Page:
4:11 Huram Abi 40 made the pots, shovels, and bowls. He finished all the work on God’s temple he had been assigned by King Solomon. 41 4:12 He made 42 the two pillars, the two bowl-shaped tops of the pillars, the latticework for the bowl-shaped tops of the two pillars, 4:13 the four hundred pomegranate-shaped ornaments for the latticework of the two pillars (each latticework had two rows of these ornaments at the bowl-shaped top of the pillar), 4:14 the ten 43 movable stands with their ten 44 basins, 4:15 the big bronze basin called “The Sea” with its twelve bulls underneath, 4:16 and the pots, shovels, and meat forks. 45 All the items King Solomon assigned Huram Abi to make for the Lord’s temple 46 were made from polished bronze. 4:17 The king had them cast in earthen foundries 47 in the region of the Jordan between Succoth and Zarethan. 4:18 Solomon made so many of these items they did not weigh the bronze. 48
4:19 Solomon also made these items for God’s temple: the gold altar, the tables on which the Bread of the Presence 49 was kept, 4:20 the pure gold lampstands and their lamps which burned as specified at the entrance to the inner sanctuary, 4:21 the pure gold flower-shaped ornaments, lamps, and tongs, 4:22 the pure gold trimming shears, basins, pans, and censers, and the gold door sockets for the inner sanctuary (the most holy place) and for the doors of the main hall of the temple. 5:1 When Solomon had finished constructing the Lord’s temple, he put the holy items that belonged to his father David (the silver, gold, and all the other articles) in the treasuries of God’s temple.
3 sn This would be April-May, 966
4 tn Heb “and these are the founding of Solomon to build the house of God.”
5 tn Heb “the length [in] cubits by the former measure was sixty cubits, and a width of twenty cubits.” Assuming a length of 18 inches (45 cm) for the standard cubit, the length of the foundation would be 90 feet (27 m) and its width 30 feet (9 m).
6 tc Heb “and the porch which was in front of the length corresponding to the width of the house, twenty cubits.” The phrase הֵיכַל הַבַּיִת (heykhal habbayit, “the main hall of the temple,” which appears in the parallel account in 1 Kgs 6:3) has been accidentally omitted by homoioarcton after עַל־פְּנֵי (’al-pÿney, “in front of”). Note that the following form, הָאֹרֶךְ (ha’orekh, “the length”), also begins with the Hebrew letter he (ה). A scribe’s eye probably jumped from the initial he on הֵיכַל to the initial he on הָאֹרֶךְ, leaving out the intervening letters in the process.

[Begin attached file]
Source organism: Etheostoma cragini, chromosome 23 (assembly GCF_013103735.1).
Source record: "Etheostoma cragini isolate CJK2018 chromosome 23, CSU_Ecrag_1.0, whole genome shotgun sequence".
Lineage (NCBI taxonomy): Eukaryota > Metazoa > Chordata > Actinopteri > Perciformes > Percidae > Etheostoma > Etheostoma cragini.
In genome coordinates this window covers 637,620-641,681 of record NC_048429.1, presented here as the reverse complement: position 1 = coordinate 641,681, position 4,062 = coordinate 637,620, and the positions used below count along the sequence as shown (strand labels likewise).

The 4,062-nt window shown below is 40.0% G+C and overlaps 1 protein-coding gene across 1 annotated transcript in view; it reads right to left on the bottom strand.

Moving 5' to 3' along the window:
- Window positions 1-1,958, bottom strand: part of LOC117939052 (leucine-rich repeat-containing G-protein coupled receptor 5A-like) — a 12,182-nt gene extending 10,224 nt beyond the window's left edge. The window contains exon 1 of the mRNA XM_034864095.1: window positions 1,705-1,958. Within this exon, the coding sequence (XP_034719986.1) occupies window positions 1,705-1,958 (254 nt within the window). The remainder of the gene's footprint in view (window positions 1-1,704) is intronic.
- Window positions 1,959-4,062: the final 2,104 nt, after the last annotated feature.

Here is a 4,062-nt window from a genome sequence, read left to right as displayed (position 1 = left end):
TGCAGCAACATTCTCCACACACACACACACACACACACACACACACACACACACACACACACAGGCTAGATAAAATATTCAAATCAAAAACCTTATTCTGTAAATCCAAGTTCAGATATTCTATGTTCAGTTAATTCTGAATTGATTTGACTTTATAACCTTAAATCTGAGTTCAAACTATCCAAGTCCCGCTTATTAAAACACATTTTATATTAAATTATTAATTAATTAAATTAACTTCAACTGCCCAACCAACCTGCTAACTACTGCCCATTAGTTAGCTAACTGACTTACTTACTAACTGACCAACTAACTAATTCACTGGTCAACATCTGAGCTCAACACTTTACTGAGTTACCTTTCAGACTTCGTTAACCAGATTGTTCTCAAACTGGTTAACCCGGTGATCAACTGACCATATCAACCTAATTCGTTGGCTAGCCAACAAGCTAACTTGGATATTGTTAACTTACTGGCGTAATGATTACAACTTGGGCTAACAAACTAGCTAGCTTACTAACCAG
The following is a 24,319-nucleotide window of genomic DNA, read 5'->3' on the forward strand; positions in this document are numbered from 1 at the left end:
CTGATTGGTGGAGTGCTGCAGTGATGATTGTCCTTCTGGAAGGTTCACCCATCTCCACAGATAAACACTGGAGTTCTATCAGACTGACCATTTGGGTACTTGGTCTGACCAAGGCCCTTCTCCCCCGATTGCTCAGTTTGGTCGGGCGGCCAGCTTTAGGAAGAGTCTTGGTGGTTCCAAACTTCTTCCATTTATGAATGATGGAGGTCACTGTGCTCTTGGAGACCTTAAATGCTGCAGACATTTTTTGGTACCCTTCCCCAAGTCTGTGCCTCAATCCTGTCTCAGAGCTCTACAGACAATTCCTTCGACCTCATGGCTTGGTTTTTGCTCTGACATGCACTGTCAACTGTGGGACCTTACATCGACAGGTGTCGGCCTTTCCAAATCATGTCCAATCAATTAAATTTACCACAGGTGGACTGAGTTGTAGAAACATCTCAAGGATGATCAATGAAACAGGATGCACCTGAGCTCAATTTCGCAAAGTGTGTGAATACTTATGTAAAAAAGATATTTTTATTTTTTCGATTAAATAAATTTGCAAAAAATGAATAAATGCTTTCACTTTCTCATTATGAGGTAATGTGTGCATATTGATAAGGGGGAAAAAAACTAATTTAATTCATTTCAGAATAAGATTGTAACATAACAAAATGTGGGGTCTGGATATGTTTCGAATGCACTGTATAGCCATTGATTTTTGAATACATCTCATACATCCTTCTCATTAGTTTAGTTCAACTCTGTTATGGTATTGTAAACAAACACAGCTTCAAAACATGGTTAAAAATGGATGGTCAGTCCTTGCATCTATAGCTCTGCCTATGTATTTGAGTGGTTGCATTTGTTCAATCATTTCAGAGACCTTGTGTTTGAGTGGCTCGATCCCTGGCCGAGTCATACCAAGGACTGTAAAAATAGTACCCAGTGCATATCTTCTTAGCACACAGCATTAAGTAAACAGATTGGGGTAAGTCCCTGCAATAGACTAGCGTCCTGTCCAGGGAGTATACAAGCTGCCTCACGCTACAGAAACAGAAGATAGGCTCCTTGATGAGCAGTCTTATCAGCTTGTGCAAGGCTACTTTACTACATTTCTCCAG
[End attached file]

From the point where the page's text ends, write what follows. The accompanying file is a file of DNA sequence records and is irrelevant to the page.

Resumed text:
7 tc The Hebrew text has “one hundred and twenty cubits,” i.e. (assuming a cubit of 18 inches) 180 feet (54 m). An ancient Greek witness and the Syriac version read “twenty cubits,” i.e., 30 feet (9 m). It is likely that מֵאָה (me’ah, “a hundred”), is a corruption of an original אַמּוֹת (’ammot, “cubits”).
8 tn Heb “covered.”
9 tn Heb “the large house.”
10 tn Heb “wood of evergreens.”
11 tn Heb “and he put up on it palm trees and chains.”
12 tn Heb “and he plated the house [with] precious stone for beauty, and the gold was the gold of Parvaim.”
sn The location of Parvaim, the source of the gold for Solomon’s temple, is uncertain. Some have identified it with modern Farwa in Yemen; others relate it to the Sanskrit parvam and understand it to be a general term for the regions east of Palestine.
13 tn Heb “the house of the holy place of holy places.”
14 tn Heb “twenty cubits.” Assuming a cubit of 18 inches (45 cm), this would give a length of 30 feet (9 m).
16 tn The Hebrew word כִּכַּר (kikar, “circle”) refers generally to something that is round. When used of metals it can refer to a disk-shaped weight made of the metal or, by extension, to a standard unit of weight. According to the older (Babylonian) standard the “talent” weighed 130 lbs. (58.9 kg), but later this was lowered to 108.3 lbs. (49.1 kg). More recent research suggests the “light” standard talent was 67.3 lbs. (30.6 kg). Using this as the standard for calculation, the weight of the gold plating was 40,380 lbs. (18,360 kg).